Cleveland's GM has big plans for that big trade exception

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Thumbnail image for CAVALIERS_LOGO.pngWe like to talk about how Cleveland got nothing for LeBron James (and how Denver doesn’t want to go down that road).

But that’s not exactly true. Thanks to a might-as-well-at-this-point sign-and-trade, the Cavaliers are sitting on a $14.5 million trade exception. That means the team can trade for a pretty high-priced player and send very little back in return.

So what is Cleveland going to do with that? The News Herald asked Cleveland General Manager Chris Grant that very question.

“It creates more opportunity,” Grant said. “It’s like having $14.5 million in cap space, except you can’t actually go sign a player with it. You can only sign a player into it. It helps you facilitate trades. If a team is in the luxury tax and they want to get out of it, they might give you an asset to do a deal. Maybe you can’t quite make a deal work because the numbers don’t work, you can use that to put players into a trade. It’s a pretty powerful tool. We’ll be aggressive with it as we go into the season.

“We want to be flexible, strategic and not be emotional,” he said.

Good thing Grant has a powerful tool, because he’s got a lot of work ahead of him.

James Harden: “I am the best player in the league. I believe that.”

James Harden, Stephen Curry
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James Harden was the MVP last season — if you ask his fellow NBA players.

The traditional award (based on a media vote) went to Stephen Curry (in the closest vote in four years), and that was the right call (in my mind). But from the time it happened Harden did not buy it. And he still doesn’t buy it. In the least — and he’s using that as fuel for this season. That’s what he told Fran Blinebury over at

“I am the best player in the league. I believe that,” he said. “I thought I was last year, too.”

Well, it’s a more realistic claim than Paul George’s.

“But that award means most valuable to your team. We finished second in the West, which nobody thought we were going to do at the beginning of the year even when everybody was healthy. We were near the top in having the most injuries. We won our division in a division where every single team made the playoffs.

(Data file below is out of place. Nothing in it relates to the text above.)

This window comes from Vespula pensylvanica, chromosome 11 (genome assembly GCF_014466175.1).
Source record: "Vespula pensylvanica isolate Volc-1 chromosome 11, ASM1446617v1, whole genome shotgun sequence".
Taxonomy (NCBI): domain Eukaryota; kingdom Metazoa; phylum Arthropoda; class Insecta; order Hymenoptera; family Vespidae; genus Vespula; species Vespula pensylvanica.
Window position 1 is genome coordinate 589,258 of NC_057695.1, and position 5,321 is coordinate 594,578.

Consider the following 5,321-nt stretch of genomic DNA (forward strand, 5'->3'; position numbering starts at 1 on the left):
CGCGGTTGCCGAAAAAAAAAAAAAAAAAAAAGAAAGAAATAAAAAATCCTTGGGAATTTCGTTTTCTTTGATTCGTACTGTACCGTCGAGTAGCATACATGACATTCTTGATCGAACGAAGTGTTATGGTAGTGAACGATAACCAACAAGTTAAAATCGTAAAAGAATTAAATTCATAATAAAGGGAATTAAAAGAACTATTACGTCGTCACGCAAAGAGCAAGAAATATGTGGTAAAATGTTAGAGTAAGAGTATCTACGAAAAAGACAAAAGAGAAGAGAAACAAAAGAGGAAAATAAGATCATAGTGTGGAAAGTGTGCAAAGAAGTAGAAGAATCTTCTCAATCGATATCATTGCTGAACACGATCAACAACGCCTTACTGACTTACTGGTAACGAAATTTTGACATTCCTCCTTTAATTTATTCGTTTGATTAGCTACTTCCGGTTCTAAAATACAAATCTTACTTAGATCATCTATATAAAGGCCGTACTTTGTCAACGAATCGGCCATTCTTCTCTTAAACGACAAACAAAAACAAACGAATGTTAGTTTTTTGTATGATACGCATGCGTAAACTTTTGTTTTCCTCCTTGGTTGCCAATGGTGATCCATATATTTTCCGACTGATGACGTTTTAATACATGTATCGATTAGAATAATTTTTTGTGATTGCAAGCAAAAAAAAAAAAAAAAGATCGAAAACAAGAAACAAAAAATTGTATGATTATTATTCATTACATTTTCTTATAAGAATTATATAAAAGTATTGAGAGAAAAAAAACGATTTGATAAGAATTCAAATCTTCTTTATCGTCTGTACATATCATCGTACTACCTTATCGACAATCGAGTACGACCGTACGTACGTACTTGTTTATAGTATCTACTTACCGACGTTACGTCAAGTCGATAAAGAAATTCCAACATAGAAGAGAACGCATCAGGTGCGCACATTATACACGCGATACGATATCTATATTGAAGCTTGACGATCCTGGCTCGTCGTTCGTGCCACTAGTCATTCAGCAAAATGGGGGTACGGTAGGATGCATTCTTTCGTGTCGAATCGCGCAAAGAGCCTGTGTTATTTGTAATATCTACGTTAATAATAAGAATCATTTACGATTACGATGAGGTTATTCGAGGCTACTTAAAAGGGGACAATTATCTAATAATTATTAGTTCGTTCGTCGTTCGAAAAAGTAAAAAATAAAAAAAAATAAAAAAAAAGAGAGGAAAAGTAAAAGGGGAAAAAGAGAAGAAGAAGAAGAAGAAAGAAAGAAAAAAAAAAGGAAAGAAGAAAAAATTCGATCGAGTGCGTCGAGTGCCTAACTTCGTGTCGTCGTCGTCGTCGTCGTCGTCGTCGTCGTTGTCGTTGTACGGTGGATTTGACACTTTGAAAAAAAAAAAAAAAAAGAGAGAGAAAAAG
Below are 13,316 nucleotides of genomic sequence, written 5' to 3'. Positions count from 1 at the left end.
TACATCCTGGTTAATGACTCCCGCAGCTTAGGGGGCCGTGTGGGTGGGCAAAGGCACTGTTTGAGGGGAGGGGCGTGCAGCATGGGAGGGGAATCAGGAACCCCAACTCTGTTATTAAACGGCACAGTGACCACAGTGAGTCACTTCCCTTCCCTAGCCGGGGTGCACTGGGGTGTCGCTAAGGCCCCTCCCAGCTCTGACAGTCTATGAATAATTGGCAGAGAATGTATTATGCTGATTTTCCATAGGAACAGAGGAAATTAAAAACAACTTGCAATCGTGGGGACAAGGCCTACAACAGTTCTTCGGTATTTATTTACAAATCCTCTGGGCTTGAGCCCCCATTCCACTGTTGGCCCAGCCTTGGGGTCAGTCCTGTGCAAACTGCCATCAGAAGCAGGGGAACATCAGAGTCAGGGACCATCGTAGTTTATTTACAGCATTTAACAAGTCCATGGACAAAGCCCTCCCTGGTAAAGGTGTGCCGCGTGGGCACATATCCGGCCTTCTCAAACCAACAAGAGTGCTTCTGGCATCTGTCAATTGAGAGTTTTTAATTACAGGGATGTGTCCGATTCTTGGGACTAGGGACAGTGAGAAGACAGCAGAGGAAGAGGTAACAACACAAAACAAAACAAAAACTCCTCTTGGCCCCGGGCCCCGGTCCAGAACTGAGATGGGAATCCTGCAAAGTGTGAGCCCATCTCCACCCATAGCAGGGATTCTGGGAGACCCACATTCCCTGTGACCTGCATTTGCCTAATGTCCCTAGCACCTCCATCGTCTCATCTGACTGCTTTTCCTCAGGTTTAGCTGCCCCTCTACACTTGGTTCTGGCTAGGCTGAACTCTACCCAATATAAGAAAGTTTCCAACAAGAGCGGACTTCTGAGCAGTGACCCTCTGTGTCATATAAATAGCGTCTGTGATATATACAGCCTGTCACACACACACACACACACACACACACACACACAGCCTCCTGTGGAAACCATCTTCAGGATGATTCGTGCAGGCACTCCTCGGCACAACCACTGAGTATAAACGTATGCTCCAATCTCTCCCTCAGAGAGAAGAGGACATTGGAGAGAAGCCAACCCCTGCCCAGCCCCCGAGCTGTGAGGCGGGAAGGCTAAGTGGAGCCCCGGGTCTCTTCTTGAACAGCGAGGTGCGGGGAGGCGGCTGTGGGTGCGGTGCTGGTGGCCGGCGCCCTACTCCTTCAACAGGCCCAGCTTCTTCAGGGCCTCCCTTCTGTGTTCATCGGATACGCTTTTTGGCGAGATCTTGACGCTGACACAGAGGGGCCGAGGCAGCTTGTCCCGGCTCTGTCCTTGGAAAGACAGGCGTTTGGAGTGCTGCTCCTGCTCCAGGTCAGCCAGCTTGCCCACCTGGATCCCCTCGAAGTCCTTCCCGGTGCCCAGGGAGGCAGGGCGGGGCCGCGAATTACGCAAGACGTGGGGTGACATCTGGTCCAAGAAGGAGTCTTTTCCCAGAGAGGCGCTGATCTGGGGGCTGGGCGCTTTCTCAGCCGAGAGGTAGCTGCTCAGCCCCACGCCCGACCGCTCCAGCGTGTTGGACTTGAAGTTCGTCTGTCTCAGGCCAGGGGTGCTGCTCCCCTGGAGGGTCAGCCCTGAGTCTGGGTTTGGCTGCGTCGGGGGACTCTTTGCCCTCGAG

“There’s so many factors. I led the league in total points scored, minutes played. Like I said, I’m not taking anything away from Steph, but I felt I deserved the Most Valuable Player. That stays with me.”

That’s very Kobe Bryant of you to turn that into fuel. Defining the MVP Award is an annual discussion that nobody agrees on.

I could get into how Harden was the old-school, traditional stats MVP, how that ignores how Steve Kerr used Curry, and how that opened up the Warriors’ offense to championship levels. Curry put up numbers, but he was also the distraction, the bright star that Kerr used to open up looks for Klay Thompson, Draymond Green, and others. Curry’s strength was not just what he did with the ball in his hands, but his gravity to draw defenders even when he didn’t. Did the Warriors stay healthier than the Rockets? No doubt. Should Curry be penalized for that?

It’s simple for Harden — if he can put up those numbers again, if he can be the fulcrum of a top offense, he will be in the discussion for MVP again. And, if he can lead the Rockets beyond the conference finals, nobody will talk about that MVP snub anyway.